De Fonclare spends the bulk of his time reviewing and analysing stocks and does not start with any particular bias to growth or value. His pragmatic approach combines stock selection with a strong awareness of the macro environment and often his top-down analysis serves as a roadmap from which he has benefited on various occasions in the past. At the stock level, he looks to understand the growth dynamics of a business, the potential for change and the extent of the undervaluation in the share price that will create value for shareholders. He is benchmark aware but not benchmark constrained and therefore his flexible approach results in a portfolio that will vary according to the underlying macro/market dynamics.

De Fonclare’s process has been tested under different market conditions: over his tenure the fund has outperformed the FTSE World Europe ex UK index and peer group average; losing less than the index and his peers during the difficult 2008; marginally underperforming both in the rising market of 2009; and ahead of the two in 2010. We believe he is an excellent manager who genuinely cares about delivering solid returns for investors and has proven his capabilities well through time.

Gary Wright
Kempen European Small Cap
This fund is able to invest in both mid and small caps across Europe, and veteran manager Gary Wright has made great use of that flexibility through time. Wright, who can draw on the work of six high-calibre colleagues, employs a consistent, high-conviction approach which results in a portfolio of only 30-40 holdings. This gives his picks more than enough weight to have a real impact. The vast majority are healthy companies with capable management, high returns on invested capital and high cash flow yields. A smaller part is invested in companies undergoing some kind of organisational change.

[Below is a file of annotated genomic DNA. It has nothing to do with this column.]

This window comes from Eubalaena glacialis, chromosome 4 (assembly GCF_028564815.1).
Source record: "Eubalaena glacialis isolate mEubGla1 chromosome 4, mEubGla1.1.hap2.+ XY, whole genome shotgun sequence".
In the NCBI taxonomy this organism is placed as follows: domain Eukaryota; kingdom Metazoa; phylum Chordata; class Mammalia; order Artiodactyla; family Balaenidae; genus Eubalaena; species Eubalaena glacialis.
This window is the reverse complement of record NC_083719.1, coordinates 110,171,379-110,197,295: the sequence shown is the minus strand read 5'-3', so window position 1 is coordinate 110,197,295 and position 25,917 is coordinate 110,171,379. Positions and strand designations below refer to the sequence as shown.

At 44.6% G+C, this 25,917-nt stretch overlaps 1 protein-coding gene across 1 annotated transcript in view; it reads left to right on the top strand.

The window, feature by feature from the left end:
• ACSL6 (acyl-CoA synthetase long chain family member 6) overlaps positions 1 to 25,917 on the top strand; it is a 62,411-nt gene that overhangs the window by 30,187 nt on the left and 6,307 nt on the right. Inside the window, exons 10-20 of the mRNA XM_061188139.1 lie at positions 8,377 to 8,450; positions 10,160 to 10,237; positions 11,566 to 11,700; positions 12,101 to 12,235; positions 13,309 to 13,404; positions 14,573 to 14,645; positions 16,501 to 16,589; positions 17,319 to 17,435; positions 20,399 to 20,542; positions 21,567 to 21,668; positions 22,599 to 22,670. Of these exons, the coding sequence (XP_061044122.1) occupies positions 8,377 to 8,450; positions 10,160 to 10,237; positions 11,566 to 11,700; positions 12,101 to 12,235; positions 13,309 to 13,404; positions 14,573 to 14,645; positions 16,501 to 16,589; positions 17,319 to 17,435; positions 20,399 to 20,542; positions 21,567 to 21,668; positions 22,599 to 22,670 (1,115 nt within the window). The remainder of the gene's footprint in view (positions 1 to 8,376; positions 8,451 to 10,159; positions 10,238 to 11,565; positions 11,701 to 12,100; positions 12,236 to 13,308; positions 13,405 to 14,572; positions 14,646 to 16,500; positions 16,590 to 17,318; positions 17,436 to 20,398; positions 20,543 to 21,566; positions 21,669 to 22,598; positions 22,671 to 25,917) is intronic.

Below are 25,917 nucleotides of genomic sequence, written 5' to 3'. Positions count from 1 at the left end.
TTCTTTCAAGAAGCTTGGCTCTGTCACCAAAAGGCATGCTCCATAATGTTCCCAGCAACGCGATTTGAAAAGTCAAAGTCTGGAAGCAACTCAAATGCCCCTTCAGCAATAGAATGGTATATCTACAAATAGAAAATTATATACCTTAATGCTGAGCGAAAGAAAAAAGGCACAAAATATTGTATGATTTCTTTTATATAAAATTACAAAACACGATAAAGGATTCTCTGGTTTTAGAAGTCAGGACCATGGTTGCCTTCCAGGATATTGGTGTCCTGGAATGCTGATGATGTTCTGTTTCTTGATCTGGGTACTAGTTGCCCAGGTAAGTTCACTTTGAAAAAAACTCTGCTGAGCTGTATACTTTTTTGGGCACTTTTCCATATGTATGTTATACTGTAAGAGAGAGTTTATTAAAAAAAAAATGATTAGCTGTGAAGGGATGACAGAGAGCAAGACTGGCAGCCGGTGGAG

During his five-year tenure, the manager has outperformed his typical peer by almost 3% annualised. More recently, Wright outran his category by more than 10% in both 2009 and 2010. As a result, the fund ranked in the category’s top decile over the last two years. Stock selection from non-euro countries such as Switzerland performed especially well, including Metso Corporation, Rieter Holding and Mobilezone. In addition, underweighting the so-called PIIGS countries and the financial sector proved to be astute calls. While the fund exhibits an above-average risk profile, we think investors will be rewarded over the long term and the fund is a great choice for small/mid-cap exposure.